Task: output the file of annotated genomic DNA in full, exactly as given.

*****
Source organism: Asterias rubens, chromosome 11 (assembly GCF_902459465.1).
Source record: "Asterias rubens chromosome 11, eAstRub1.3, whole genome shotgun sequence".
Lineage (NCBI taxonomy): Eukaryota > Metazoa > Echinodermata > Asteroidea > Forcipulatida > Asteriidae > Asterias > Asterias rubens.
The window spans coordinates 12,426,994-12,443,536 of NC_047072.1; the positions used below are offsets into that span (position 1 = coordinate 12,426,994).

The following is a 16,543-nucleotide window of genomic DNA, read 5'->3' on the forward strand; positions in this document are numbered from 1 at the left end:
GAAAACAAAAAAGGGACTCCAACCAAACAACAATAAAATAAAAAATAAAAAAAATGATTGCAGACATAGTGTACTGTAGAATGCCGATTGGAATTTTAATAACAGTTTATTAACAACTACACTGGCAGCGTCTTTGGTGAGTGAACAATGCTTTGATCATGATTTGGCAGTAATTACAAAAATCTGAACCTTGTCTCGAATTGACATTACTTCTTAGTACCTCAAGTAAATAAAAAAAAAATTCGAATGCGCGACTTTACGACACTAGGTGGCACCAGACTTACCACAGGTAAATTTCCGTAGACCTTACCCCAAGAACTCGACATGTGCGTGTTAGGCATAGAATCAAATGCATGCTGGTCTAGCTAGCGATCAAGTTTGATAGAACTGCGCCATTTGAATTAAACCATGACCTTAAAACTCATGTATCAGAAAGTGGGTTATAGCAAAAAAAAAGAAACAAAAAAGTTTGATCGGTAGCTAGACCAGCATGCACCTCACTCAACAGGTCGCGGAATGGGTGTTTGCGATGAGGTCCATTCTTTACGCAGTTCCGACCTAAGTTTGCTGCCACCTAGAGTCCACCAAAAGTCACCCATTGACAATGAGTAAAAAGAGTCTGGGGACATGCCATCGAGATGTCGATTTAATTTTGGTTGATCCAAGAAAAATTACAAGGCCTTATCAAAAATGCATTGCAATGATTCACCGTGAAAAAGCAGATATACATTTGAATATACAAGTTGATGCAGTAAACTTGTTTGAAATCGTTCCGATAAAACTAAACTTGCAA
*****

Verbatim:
Source organism: Asterias rubens, chromosome 11 (assembly GCF_902459465.1).
Source record: "Asterias rubens chromosome 11, eAstRub1.3, whole genome shotgun sequence".
Lineage (NCBI taxonomy): Eukaryota > Metazoa > Echinodermata > Asteroidea > Forcipulatida > Asteriidae > Asterias > Asterias rubens.
The window spans coordinates 12,426,994-12,443,536 of NC_047072.1; the positions used below are offsets into that span (position 1 = coordinate 12,426,994).

The following is a 16,543-nucleotide window of genomic DNA, read 5'->3' on the forward strand; positions in this document are numbered from 1 at the left end:
GAAAACAAAAAAGGGACTCCAACCAAACAACAATAAAATAAAAAATAAAAAAAATGATTGCAGACATAGTGTACTGTAGAATGCCGATTGGAATTTTAATAACAGTTTATTAACAACTACACTGGCAGCGTCTTTGGTGAGTGAACAATGCTTTGATCATGATTTGGCAGTAATTACAAAAATCTGAACCTTGTCTCGAATTGACATTACTTCTTAGTACCTCAAGTAAATAAAAAAAAAATTCGAATGCGCGACTTTACGACACTAGGTGGCACCAGACTTACCACAGGTAAATTTCCGTAGACCTTACCCCAAGAACTCGACATGTGCGTGTTAGGCATAGAATCAAATGCATGCTGGTCTAGCTAGCGATCAAGTTTGATAGAACTGCGCCATTTGAATTAAACCATGACCTTAAAACTCATGTATCAGAAAGTGGGTTATAGCAAAAAAAAAGAAACAAAAAAGTTTGATCGGTAGCTAGACCAGCATGCACCTCACTCAACAGGTCGCGGAATGGGTGTTTGCGATGAGGTCCATTCTTTACGCAGTTCCGACCTAAGTTTGCTGCCACCTAGAGTCCACCAAAAGTCACCCATTGACAATGAGTAAAAAGAGTCTGGGGACATGCCATCGAGATGTCGATTTAATTTTGGTTGATCCAAGAAAAATTACAAGGCCTTATCAAAAATGCATTGCAATGATTCACCGTGAAAAAGCAGATATACATTTGAATATACAAGTTGATGCAGTAAACTTGTTTGAAATCGTTCCGATAAAACTAAACTTGCAA